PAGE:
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Nurses Celebrate Tradition of Caring in Frederiksted

Head Nurse Judy Anne Ross presents a plaque to Nurse of the Year Jacqueline Richards while Nurse Avonelle Sackey speaks during the clinic's National Nurses Week commemoration.Frederiksted Health Center’s nurses wore crisply pressed whites Monday as the clinic celebrated its nursing staff for National Nurses Week with poems, prayers, and awards for outstanding nurses in the clinic’s current home at Herbert Grigg Home for the Aged.

"Nursing has been called the oldest art and the newest profession," said Judy Anne Ross, the clinic’s head nurse. "Nurses have tremendous responsibility and very little authority," she said, continuing on to describe the contradictions, struggles and joys that nurses deal with in their daily work lives.

The clinic’s executive director, Masserae Sprauve-Webster, told the nurses they were "the creme de la creme," and that the management and staff "see you as the heartbeat of our institution."

The nursing staff named CNA Jacqueline Rivera Richards the clinic’s Nurse of the Year, with Ross and Nurse Avonelle Sackey, giving her some small gifts, reading a poem in her honor and pinning a corsage on her uniform.

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"She has always stepped up to the plate," Sackey said of Richards. "If you don’t know the answer to something and need to know, everyone knows Jackie will find out for you," she said.

Richards, who has been at the clinic since 2006, said she was caught by surprise.

"They caught me good," Richards said. "I really appreciate hearing they think so highly of me."

All the nurses recited the “Nightingale Pledge,” the nurses’ equivalent of physicians’ “Hippocratic Oath,” originally penned in honor of Florence Nightingale, the 19th-century founder of modern nursing.

"I will abstain from whatever is deleterious and mischievous, and will not take or knowingly administer any harmful drug," they chanted in unison. "I will do all in my power to maintain and elevate the standard of my profession, and will hold in confidence all personal matters committed to my keeping and all family affairs coming to my knowledge in the practice of my calling," their pledge continued.

After a closing prayer, the gathering paused for some cake and refreshments before returning to the day-to-day business of providing care for the clinic’s patients.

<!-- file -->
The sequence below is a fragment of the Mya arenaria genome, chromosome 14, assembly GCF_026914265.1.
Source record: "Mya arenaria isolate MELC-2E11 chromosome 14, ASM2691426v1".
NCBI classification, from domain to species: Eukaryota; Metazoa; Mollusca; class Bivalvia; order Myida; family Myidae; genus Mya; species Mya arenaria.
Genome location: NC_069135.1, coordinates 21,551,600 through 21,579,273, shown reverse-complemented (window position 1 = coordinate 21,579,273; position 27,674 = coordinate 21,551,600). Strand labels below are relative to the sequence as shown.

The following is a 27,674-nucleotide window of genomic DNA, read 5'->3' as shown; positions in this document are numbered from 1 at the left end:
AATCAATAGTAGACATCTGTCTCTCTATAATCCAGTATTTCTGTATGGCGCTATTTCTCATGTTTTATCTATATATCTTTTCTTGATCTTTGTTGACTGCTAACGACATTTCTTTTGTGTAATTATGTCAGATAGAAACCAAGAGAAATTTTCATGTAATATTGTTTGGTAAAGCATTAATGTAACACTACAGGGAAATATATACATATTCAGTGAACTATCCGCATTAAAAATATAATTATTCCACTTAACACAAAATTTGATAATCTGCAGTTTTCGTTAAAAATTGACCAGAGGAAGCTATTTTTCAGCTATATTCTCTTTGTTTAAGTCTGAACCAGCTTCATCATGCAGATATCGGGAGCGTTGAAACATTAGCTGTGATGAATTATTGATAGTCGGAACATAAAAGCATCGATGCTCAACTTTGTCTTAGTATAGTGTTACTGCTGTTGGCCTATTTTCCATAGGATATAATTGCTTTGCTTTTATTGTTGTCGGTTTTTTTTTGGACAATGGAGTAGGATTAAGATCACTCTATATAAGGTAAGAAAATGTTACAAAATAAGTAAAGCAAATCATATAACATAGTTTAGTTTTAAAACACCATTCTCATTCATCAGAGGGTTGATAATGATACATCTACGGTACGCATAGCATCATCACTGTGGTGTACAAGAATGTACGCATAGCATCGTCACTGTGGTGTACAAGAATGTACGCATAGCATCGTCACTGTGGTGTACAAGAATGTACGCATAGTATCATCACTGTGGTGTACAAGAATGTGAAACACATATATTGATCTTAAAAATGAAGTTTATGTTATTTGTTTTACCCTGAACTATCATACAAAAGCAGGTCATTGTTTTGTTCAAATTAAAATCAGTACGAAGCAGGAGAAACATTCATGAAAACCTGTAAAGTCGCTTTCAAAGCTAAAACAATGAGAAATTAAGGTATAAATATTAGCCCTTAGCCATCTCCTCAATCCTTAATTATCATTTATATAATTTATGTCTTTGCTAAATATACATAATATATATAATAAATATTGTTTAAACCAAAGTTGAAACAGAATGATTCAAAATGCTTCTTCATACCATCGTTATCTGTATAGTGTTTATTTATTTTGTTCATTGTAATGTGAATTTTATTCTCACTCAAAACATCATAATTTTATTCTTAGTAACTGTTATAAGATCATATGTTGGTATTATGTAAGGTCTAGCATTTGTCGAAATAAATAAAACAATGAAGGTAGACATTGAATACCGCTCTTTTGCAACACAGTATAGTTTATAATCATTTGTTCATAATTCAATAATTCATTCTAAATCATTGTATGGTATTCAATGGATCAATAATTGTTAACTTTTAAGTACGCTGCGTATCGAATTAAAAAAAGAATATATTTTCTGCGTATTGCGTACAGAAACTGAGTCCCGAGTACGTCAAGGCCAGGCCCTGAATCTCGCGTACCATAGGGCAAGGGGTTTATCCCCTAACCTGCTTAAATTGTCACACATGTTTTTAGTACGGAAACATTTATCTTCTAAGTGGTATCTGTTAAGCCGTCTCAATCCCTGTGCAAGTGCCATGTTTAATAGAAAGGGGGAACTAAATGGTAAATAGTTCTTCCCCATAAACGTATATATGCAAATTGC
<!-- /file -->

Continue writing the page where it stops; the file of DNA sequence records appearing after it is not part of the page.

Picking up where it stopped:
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Head Nurse Judy Anne Ross presents a plaque to Nurse of the Year Jacqueline Richards while Nurse Avonelle Sackey speaks during the clinic's National Nurses Week commemoration.Frederiksted Health Center's nurses wore crisply pressed whites Monday as the clinic celebrated its nursing staff for National Nurses Week with poems, prayers, and awards for outstanding nurses in the clinic's current home at Herbert Grigg Home for the Aged.

"Nursing has been called the oldest art and the newest profession," said Judy Anne Ross, the clinic's head nurse. "Nurses have tremendous responsibility and very little authority," she said, continuing on to describe the contradictions, struggles and joys that nurses deal with in their daily work lives.

The clinic's executive director, Masserae Sprauve-Webster, told the nurses they were "the creme de la creme," and that the management and staff "see you as the heartbeat of our institution."

The nursing staff named CNA Jacqueline Rivera Richards the clinic's Nurse of the Year, with Ross and Nurse Avonelle Sackey, giving her some small gifts, reading a poem in her honor and pinning a corsage on her uniform.

"She has always stepped up to the plate," Sackey said of Richards. "If you don't know the answer to something and need to know, everyone knows Jackie will find out for you," she said.

Richards, who has been at the clinic since 2006, said she was caught by surprise.

"They caught me good," Richards said. "I really appreciate hearing they think so highly of me."

All the nurses recited the “Nightingale Pledge,” the nurses’ equivalent of physicians’ “Hippocratic Oath,” originally penned in honor of Florence Nightingale, the 19th-century founder of modern nursing.

"I will abstain from whatever is deleterious and mischievous, and will not take or knowingly administer any harmful drug," they chanted in unison. "I will do all in my power to maintain and elevate the standard of my profession, and will hold in confidence all personal matters committed to my keeping and all family affairs coming to my knowledge in the practice of my calling," their pledge continued.

After a closing prayer, the gathering paused for some cake and refreshments before returning to the day-to-day business of providing care for the clinic's patients.